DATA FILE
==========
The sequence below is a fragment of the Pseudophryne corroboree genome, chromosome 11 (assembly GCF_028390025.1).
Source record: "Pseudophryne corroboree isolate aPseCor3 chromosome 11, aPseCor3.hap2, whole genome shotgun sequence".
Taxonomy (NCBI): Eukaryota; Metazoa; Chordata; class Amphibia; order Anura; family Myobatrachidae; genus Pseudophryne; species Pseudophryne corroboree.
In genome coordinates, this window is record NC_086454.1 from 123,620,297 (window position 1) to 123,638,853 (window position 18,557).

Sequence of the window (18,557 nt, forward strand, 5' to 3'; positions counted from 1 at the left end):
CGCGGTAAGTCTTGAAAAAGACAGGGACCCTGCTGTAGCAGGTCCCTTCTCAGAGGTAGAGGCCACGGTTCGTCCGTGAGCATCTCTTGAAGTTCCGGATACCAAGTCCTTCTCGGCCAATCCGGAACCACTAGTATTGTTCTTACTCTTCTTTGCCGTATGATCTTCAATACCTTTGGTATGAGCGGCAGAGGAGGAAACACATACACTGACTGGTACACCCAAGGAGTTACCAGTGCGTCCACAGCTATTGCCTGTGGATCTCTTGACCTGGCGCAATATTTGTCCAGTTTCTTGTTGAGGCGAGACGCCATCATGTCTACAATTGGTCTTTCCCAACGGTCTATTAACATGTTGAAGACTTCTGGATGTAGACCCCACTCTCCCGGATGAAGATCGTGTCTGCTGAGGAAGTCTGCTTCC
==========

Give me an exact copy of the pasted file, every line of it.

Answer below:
The sequence below is a fragment of the Pseudophryne corroboree genome, chromosome 11 (assembly GCF_028390025.1).
Source record: "Pseudophryne corroboree isolate aPseCor3 chromosome 11, aPseCor3.hap2, whole genome shotgun sequence".
Taxonomy (NCBI): Eukaryota; Metazoa; Chordata; class Amphibia; order Anura; family Myobatrachidae; genus Pseudophryne; species Pseudophryne corroboree.
In genome coordinates, this window is record NC_086454.1 from 123,620,297 (window position 1) to 123,638,853 (window position 18,557).

Sequence of the window (18,557 nt, forward strand, 5' to 3'; positions counted from 1 at the left end):
CGCGGTAAGTCTTGAAAAAGACAGGGACCCTGCTGTAGCAGGTCCCTTCTCAGAGGTAGAGGCCACGGTTCGTCCGTGAGCATCTCTTGAAGTTCCGGATACCAAGTCCTTCTCGGCCAATCCGGAACCACTAGTATTGTTCTTACTCTTCTTTGCCGTATGATCTTCAATACCTTTGGTATGAGCGGCAGAGGAGGAAACACATACACTGACTGGTACACCCAAGGAGTTACCAGTGCGTCCACAGCTATTGCCTGTGGATCTCTTGACCTGGCGCAATATTTGTCCAGTTTCTTGTTGAGGCGAGACGCCATCATGTCTACAATTGGTCTTTCCCAACGGTCTATTAACATGTTGAAGACTTCTGGATGTAGACCCCACTCTCCCGGATGAAGATCGTGTCTGCTGAGGAAGTCTGCTTCC